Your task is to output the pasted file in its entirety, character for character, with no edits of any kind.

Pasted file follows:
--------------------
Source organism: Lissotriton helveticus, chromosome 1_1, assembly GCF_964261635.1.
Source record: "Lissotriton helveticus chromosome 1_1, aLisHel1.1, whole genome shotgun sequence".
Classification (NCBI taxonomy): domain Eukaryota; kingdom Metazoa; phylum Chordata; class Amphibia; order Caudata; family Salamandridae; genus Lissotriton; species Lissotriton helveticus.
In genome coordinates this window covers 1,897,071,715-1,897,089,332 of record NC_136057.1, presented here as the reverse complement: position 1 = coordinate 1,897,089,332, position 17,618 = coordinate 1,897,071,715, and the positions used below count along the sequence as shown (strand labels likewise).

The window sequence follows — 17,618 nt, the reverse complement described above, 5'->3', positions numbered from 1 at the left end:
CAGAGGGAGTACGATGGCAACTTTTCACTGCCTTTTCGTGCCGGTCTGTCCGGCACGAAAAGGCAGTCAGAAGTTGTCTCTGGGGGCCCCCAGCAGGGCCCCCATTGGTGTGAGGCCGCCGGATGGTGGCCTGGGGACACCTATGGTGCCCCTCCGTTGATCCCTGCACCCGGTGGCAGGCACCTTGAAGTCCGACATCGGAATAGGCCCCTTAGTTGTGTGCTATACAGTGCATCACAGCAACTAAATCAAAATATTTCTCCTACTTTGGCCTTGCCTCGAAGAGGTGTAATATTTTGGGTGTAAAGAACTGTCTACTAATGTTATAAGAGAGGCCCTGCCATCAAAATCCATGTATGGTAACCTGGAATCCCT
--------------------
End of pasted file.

Source organism: Lissotriton helveticus, chromosome 1_1, assembly GCF_964261635.1.
Source record: "Lissotriton helveticus chromosome 1_1, aLisHel1.1, whole genome shotgun sequence".
Classification (NCBI taxonomy): domain Eukaryota; kingdom Metazoa; phylum Chordata; class Amphibia; order Caudata; family Salamandridae; genus Lissotriton; species Lissotriton helveticus.
In genome coordinates this window covers 1,897,071,715-1,897,089,332 of record NC_136057.1, presented here as the reverse complement: position 1 = coordinate 1,897,089,332, position 17,618 = coordinate 1,897,071,715, and the positions used below count along the sequence as shown (strand labels likewise).

The window sequence follows — 17,618 nt, the reverse complement described above, 5'->3', positions numbered from 1 at the left end:
CAGAGGGAGTACGATGGCAACTTTTCACTGCCTTTTCGTGCCGGTCTGTCCGGCACGAAAAGGCAGTCAGAAGTTGTCTCTGGGGGCCCCCAGCAGGGCCCCCATTGGTGTGAGGCCGCCGGATGGTGGCCTGGGGACACCTATGGTGCCCCTCCGTTGATCCCTGCACCCGGTGGCAGGCACCTTGAAGTCCGACATCGGAATAGGCCCCTTAGTTGTGTGCTATACAGTGCATCACAGCAACTAAATCAAAATATTTCTCCTACTTTGGCCTTGCCTCGAAGAGGTGTAATATTTTGGGTGTAAAGAACTGTCTACTAATGTTATAAGAGAGGCCCTGCCATCAAAATCCATGTATGGTAACCTGGAATCCCT